The conflict started on March 11th when the Argentine government tried to take advantage of the high price of grain in the international market, increasing the retention of soybean profits to 50 percent. “Even if the idea of retaining part of the surplus to invest in social projects was somehow acceptable, the manner in which it was carried out was wrong” However, the Argentine president’s decision to impose a higher retention rate and not a higher tax has allowed her to keep a surplus of agricultural profits for herself. In effect, only the taxes are distributed at the rate of 60 percent for the federal government and 40 percent for the provinces, but the retentions are a payment retained exclusively for the coffers of executive power. This is without the authorization of the Argentine Congress.
Moreover, the measure that sought to exploit the high prices of food worldwide was taken without considering small farmers. Even if the idea of retaining part of the surplus to invest in social projects was somehow acceptable, the manner in which it was carried out was wrong. It has lead to the unification of all the producers against the executive branch, an event unique to the history of the country.
Generally there are deep divisions between major agricultural groups, as well as rivalries between large and small producers and between ranchers and farmers.
WITHOUT POLITICAL CHECKS AND BALANCES
Despite the fact that various producers are resorting to the Supreme Court to fight the unconstitutionality of the measure, the absence of checks on executive power in Argentina still permits the president to walk all over national institutions. “Argentine federalism was itself severely damaged. The central government monopolizes 60 percent of revenues, and redistributes the funds in an arbitrary manner”
Since the Menem administration and especially since that of Kirchner, Argentine democracy has become a facade. The former president revoked various congressional powers, taking advantage of his overwhelming majority to make decisions without consulting the legislature. With the appointment of various judges, judicial power has also fallen to the executive. Even the opposing party, the Radical Party, was dismantled to the point that Cristina opted to offer the radical leader the office of vice president.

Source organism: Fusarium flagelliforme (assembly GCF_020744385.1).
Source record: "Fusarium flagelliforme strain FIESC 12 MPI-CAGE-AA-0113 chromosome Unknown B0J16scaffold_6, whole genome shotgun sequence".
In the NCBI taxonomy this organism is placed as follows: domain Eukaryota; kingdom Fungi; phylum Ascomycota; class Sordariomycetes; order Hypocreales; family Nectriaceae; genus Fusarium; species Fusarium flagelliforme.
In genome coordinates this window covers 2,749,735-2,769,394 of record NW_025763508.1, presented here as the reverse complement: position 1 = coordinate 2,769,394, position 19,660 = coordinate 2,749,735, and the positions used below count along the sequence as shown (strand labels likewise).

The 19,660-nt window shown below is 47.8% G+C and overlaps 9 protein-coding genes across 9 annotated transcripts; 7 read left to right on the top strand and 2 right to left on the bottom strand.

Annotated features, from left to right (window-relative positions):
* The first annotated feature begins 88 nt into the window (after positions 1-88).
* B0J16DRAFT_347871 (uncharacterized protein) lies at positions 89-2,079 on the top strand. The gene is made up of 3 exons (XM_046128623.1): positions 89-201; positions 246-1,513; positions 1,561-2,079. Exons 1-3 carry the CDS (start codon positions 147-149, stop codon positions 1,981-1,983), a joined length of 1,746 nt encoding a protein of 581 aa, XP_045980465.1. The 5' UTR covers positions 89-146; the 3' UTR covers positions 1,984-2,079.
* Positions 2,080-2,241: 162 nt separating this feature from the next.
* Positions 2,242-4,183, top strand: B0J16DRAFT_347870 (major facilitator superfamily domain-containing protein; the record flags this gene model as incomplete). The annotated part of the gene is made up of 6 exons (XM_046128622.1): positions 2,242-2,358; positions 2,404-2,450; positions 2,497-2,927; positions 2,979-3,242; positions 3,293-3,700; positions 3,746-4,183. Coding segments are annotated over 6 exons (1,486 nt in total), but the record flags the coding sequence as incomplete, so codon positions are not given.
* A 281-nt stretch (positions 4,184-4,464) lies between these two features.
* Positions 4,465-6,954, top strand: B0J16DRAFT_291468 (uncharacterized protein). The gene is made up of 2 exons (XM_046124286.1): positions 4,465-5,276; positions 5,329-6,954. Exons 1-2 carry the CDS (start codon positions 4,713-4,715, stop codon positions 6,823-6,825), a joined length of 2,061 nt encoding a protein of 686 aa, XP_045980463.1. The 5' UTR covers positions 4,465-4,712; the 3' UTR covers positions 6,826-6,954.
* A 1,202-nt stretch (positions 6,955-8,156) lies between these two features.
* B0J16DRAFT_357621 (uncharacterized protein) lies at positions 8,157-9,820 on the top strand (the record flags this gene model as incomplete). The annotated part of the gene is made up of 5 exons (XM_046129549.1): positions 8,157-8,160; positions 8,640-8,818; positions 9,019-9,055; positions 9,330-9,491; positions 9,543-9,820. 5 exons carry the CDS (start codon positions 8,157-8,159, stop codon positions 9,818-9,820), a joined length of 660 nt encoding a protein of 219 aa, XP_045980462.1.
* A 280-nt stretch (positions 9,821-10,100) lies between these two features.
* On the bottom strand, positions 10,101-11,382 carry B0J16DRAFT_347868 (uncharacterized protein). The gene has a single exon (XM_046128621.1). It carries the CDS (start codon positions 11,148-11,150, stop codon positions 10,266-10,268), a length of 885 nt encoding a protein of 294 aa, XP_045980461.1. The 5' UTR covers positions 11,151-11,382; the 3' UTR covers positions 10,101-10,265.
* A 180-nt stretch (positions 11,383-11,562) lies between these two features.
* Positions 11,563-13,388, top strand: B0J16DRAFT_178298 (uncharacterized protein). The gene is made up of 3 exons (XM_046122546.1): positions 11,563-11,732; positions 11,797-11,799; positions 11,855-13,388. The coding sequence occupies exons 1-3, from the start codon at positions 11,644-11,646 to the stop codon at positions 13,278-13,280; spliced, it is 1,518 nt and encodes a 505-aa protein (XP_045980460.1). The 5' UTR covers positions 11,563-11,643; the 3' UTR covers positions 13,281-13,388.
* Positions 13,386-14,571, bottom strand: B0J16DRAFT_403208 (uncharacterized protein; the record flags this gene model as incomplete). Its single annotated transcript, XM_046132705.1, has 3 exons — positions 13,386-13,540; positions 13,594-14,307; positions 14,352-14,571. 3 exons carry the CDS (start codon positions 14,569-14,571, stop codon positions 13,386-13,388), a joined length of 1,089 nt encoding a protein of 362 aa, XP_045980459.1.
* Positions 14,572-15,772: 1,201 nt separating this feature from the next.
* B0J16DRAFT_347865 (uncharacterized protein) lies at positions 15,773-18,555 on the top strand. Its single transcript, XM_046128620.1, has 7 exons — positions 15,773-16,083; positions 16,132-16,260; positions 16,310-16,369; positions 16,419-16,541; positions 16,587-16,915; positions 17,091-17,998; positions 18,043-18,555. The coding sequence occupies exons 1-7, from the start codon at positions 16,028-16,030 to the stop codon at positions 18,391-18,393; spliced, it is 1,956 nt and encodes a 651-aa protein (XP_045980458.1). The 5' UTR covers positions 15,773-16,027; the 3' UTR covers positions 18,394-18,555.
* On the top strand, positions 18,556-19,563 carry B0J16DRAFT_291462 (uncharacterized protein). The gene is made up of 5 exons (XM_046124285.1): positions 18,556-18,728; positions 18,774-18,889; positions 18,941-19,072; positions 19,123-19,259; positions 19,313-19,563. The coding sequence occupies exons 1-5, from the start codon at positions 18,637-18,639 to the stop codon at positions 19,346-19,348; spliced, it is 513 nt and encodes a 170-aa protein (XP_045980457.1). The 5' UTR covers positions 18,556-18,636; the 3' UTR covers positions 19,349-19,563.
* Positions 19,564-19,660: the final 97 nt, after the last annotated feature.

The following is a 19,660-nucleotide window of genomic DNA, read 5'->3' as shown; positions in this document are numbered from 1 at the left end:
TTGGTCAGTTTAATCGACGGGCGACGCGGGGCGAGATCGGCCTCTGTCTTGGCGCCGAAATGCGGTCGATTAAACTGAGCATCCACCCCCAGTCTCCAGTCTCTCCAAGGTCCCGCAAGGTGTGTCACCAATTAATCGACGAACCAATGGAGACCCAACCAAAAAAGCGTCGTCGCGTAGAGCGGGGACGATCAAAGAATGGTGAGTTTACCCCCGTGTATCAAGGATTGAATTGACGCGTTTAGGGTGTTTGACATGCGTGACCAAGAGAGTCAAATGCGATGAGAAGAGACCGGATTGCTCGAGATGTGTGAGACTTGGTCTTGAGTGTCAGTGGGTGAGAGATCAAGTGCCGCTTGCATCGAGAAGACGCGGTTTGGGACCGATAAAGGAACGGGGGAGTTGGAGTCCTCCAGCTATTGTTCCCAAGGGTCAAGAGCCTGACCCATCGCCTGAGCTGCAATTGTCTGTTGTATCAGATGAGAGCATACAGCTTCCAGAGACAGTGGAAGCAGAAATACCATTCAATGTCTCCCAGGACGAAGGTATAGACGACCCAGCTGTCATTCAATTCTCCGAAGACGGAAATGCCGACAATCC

Thus, there only remains one party in the country, the Judicialism party, which contains many factions. The opposition is limited to small parties with no real control. Only a few figures have managed to gain influence, as is the case with the governor of Federal Capital, Mauricio Macri, or the Rodríguez Saá brothers, the real chiefs of San Luis.
LOSING A (NEW) OPPORTUNITY
Argentine federalism was itself severely damaged. During his administration, Carlos Menem reformed the constitution in order to decentralize administrative activities. This included allowing for provinces to autonomously make international agreements, provided that they did not run contrary to executive power. Moreover, he transferred education issues, security, and healthcare to regional powers without giving them funds associated with these activities. The central government monopolizes 60 percent of revenues, in addition to its retentions like those taken from farmers, and redistributes the funds in an arbitrary manner. This is what permits them to control the national political process.
Thus, despite an exceptionally favorable situation for Argentina due to higher food prices in the global food market, the country cannot take advantage of it and may lose a unique opportunity in addition to plunging itself into an unnecessary crisis.